PVD

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It really doesn't matter. They bring nothing to the table. The train goes to Albany and becomes part of the Lake Shore. Unless Mass were somehow convinced to pay for a separate train Superliners have no purpose on this route, as well as adding a bunch of orphan cars at each end, making service a PITA.
 

Tlcooper93

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It really doesn't matter. They bring nothing to the table. The train goes to Albany and becomes part of the Lake Shore. Unless Mass were somehow convinced to pay for a separate train Superliners have no purpose on this route, as well as adding a bunch of orphan cars at each end, making service a PITA.
Half the stuff we talk about doesn’t really matter. It’s more just for the fun of thinking if Superliners COULD make it.
 

William W.

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Consist tonight consists of power, baggage car, Viewliner I sleeper, cafe car w/biz class, and four coaches. I think the sleeper used to be on the rear (?), so that's a nice development.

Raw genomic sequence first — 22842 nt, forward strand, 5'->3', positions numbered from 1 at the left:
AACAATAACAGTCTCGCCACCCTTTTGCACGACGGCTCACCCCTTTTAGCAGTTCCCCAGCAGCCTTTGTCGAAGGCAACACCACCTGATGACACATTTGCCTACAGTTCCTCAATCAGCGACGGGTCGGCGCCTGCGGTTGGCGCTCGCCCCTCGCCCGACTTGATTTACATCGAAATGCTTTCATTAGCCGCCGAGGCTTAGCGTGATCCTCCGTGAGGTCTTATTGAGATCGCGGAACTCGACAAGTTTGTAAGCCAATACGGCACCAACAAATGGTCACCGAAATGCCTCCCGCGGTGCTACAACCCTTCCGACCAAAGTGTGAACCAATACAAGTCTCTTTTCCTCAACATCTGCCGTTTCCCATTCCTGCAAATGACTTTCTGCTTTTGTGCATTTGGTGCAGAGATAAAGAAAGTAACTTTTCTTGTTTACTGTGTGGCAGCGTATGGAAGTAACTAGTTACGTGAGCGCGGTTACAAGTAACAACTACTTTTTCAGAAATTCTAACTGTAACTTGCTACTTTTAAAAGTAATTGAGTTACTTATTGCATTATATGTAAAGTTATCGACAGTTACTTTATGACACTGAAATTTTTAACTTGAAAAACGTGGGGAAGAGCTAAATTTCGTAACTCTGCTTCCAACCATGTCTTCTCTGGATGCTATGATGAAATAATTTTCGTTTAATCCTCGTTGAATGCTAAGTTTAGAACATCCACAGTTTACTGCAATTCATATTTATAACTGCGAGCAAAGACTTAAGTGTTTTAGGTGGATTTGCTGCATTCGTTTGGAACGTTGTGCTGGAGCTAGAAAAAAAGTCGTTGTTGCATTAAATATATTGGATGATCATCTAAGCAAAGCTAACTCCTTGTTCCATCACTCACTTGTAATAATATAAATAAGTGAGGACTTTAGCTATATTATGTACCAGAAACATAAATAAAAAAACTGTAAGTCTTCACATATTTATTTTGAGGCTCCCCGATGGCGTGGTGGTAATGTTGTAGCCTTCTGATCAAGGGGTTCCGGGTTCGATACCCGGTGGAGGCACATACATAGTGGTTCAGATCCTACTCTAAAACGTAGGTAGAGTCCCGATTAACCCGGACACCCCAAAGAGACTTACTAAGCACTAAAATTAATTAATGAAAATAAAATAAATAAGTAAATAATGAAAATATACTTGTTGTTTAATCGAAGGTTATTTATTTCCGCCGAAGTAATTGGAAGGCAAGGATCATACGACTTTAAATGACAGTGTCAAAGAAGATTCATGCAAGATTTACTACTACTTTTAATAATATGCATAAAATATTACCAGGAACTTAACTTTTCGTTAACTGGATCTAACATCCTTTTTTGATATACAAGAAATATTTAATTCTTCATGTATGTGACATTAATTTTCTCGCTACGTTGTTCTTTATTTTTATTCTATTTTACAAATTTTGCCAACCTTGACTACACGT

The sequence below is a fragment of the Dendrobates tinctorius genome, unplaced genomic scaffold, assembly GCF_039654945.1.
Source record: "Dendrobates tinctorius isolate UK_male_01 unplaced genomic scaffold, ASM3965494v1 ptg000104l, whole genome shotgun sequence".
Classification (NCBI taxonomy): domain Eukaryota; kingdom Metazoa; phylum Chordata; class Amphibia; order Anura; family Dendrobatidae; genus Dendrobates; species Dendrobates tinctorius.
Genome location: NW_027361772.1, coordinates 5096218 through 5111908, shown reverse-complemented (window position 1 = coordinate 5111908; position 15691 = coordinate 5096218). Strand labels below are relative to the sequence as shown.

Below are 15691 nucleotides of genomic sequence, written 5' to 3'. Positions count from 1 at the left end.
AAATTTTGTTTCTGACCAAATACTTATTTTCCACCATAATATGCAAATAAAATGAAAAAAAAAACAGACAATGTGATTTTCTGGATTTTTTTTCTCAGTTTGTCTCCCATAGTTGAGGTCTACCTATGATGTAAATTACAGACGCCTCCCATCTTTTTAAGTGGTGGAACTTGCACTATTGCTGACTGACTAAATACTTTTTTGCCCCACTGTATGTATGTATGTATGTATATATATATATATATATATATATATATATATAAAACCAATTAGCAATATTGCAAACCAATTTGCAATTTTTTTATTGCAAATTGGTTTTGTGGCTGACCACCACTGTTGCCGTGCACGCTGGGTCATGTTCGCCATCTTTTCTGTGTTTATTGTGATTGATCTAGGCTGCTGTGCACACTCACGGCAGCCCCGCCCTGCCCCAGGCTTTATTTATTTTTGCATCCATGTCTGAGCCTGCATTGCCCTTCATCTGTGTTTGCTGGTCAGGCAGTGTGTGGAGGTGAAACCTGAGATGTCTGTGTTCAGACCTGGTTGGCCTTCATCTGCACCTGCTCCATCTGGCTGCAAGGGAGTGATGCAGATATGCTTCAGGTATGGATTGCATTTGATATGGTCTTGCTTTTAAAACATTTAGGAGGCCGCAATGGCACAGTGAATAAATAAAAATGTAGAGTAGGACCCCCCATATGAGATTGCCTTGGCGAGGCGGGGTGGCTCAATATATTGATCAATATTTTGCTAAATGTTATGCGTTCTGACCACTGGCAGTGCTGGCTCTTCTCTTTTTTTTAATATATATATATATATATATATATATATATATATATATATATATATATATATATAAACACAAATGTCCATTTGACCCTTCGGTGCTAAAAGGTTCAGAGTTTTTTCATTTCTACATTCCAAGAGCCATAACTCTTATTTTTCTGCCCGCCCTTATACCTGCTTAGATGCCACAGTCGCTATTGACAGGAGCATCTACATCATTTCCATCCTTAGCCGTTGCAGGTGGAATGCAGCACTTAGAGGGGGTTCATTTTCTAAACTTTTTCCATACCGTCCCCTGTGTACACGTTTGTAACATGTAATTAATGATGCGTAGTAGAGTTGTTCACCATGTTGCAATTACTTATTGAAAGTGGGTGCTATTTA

The SCA seems to know what he's doing, and the snack box looks good.
 

Tlcooper93

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Consist tonight consists of power, baggage car, Viewliner I sleeper, cafe car w/biz class, and four coaches. I think the sleeper used to be on the rear (?), so that's a nice development.

The SCA seems to know what he's doing, and the snack box looks good.
The four times I’ve taken it now (including the inaugural) the sleeper has been the first car after baggage.
 

William W.

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Zero announcements, and I got my complimentary Woodford on the rocks. Night y'all

Overall it was a good experience. Tracks between Baltimore and NYP can definitely be a bit rough, but otherwise it felt like any other LD Viewliner sleeper train. I would definitely take again, especially on a day like today when flight delays are likely and I want to maximize my time in the city.
 
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MARC Rider

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Tracks between Baltimore and NYP can definitely be a bit rough,
The tracks aren't rough, it's just that the train was probably going 110 mph most of the time. Now the short stretch between the Baltimore station and the mouth of the B&P Tunnel, that's some rough tracks, even at the slow speed the train is doing there.
 

AmtrakBlue

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The tracks aren't rough, it's just that the train was probably going 110 mph most of the time. Now the short stretch between the Baltimore station and the mouth of the B&P Tunnel, that's some rough tracks, even at the slow speed the train is doing there.
And arriving at Wilmington northbound.
 

William W.